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Author Topic: [IaWA] Why narration matters  (Read 1755 times)

Posts: 1012

« on: March 03, 2008, 08:28:58 AM »

The importance of narration in IaWA has been mentioned in a couple discussions, but I didn't start to understand until I finally understood the narration rules for dicing things out. After playing IaWA a couple times, reading the rules and Vincent's answers to questions, I'm convinced that some key narration rules are in the text, but easy to overlook. I believe these are:

Narration Rules
- always roll then narrate.
- always describe within the forms you're rolling.
- win an answer -- describe how you gain advantage.
- lose an answer -- describe how you prevent the action but end up at a disadvantage.
- lose completely -- admit the Challenger's last statement.
- win completely as an answer -- describe complete turnabout and your finishing action.

Except for the free narration that triggers the start of dice rolling, every mention of player description in the dicing rules comes after the player rolls! This is different from most games I know, where one describes action, then backs it up with a roll. In IaWA, you roll dice, then back it up with description!

The narrations are chained together by the context and logic of described events. The last surviving description sets up the action that must be addressed by negotiation when proposing consequences. The severity of that final action demands to be addressed, so the nastier it is, the more pressure on the loser to give more.

At the same time, the option of taking Exhaustion or Injury puts a cap on the amount of mechanical harm that a player may choose instead of a consequence -- until they've suffered an injury or two and have a dice at zero!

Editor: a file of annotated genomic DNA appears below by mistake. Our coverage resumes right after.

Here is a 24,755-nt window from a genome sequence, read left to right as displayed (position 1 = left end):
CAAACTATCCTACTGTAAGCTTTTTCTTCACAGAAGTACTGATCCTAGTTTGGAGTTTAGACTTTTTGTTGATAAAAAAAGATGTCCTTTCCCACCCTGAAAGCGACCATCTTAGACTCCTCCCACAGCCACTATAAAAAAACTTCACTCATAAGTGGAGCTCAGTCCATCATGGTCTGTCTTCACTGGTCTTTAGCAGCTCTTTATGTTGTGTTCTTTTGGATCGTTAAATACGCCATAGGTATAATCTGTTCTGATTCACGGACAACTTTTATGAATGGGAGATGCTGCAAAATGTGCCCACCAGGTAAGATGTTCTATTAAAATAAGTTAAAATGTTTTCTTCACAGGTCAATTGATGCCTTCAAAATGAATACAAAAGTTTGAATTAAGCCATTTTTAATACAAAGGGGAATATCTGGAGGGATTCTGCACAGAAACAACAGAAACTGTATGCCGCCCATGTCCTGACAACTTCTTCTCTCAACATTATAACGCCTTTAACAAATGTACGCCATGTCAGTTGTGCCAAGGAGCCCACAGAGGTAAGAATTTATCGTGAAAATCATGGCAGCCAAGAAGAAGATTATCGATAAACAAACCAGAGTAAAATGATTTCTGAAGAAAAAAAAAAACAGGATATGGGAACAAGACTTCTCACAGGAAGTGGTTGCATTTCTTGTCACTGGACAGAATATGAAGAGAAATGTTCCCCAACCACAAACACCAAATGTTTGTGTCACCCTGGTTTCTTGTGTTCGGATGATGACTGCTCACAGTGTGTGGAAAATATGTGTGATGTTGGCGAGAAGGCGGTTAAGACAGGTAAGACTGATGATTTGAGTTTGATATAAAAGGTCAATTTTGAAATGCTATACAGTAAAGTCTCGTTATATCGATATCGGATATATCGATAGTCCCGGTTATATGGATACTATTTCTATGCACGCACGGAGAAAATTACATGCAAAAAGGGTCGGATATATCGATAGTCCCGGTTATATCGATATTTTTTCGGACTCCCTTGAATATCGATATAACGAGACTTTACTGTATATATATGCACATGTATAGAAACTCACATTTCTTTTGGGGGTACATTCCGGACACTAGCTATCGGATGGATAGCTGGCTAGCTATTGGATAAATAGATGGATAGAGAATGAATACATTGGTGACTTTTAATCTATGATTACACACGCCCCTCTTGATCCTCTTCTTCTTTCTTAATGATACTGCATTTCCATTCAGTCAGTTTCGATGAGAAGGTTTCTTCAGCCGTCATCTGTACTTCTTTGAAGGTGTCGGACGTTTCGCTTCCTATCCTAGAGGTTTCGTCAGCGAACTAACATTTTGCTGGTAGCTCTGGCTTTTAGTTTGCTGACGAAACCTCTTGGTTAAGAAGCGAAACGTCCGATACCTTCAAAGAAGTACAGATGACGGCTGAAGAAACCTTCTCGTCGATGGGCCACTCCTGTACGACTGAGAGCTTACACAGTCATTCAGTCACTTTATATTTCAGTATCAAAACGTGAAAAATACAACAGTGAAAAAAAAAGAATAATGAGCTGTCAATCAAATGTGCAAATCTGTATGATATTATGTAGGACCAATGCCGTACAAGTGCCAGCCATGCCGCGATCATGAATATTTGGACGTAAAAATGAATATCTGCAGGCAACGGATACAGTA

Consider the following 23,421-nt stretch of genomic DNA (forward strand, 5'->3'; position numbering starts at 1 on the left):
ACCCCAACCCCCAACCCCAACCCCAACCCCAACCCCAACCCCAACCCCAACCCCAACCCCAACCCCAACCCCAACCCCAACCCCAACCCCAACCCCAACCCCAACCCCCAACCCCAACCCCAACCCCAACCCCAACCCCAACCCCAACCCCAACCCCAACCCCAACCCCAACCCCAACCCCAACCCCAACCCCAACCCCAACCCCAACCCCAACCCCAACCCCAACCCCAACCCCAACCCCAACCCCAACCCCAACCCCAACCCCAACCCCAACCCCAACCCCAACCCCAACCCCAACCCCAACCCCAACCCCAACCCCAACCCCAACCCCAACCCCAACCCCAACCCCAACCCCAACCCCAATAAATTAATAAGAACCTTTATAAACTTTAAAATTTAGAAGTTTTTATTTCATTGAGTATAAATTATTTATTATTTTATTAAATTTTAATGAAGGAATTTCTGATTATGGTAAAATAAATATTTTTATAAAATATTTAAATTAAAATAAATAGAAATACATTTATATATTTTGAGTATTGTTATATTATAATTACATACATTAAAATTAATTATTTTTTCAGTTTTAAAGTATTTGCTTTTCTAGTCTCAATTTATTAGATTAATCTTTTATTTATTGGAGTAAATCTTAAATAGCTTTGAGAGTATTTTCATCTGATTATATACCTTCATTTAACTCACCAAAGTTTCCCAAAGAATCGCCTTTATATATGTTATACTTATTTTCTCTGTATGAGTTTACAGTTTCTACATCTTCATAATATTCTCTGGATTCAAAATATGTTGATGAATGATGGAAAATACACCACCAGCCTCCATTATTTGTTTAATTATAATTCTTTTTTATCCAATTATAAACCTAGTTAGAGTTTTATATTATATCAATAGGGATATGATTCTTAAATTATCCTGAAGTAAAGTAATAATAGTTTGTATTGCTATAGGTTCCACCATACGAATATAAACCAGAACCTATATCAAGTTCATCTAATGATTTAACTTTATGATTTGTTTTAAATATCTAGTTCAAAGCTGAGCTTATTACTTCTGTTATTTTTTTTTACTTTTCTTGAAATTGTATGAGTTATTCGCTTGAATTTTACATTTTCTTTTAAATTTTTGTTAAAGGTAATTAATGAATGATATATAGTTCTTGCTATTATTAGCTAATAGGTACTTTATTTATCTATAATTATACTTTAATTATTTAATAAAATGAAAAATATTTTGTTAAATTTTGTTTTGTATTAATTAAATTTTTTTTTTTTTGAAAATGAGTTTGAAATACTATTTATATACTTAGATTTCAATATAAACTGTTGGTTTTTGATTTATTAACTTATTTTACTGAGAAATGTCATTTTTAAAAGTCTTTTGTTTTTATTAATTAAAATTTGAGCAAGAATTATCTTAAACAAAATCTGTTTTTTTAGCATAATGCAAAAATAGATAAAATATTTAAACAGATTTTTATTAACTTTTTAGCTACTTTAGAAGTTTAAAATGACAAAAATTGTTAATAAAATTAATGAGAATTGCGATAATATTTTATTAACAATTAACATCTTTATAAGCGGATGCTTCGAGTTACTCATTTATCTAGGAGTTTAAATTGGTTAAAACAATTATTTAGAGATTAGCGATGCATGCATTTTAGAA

But in the end, whether we negotiate to a story consequence or just go to Injury or Exhaustion, the action description still demands an explanation of how we go from what was declared to the result we negotiated! There may be some retcon and different groups may have different standards of how much retcon is acceptable.

Eg If my winning declaration is "I hack off your head!" but our result is you lose two die sizes and are still in the game, then we have to reconcile these. If we demand high fidelity to our winning statement, then we have to come up with some way the character can lose their head and still be in play -- ghosts or animate headless body or eldritch resurrection maybe (and this brings up questions of how much magic we want in the story.) Alternately, we may accept some retcon -- "the sword slashes across his throat, blood flies as he falls into the chasm. .... Later, we see him on a ledge, his throat not lethally cut but bloody...." (this is more in line with pulp and Robert Howard's writing.)

As i see it, this is how narration matters in IaWA dice contests.

- Alan

A Writer's Blog: http://www.alanbarclay.com
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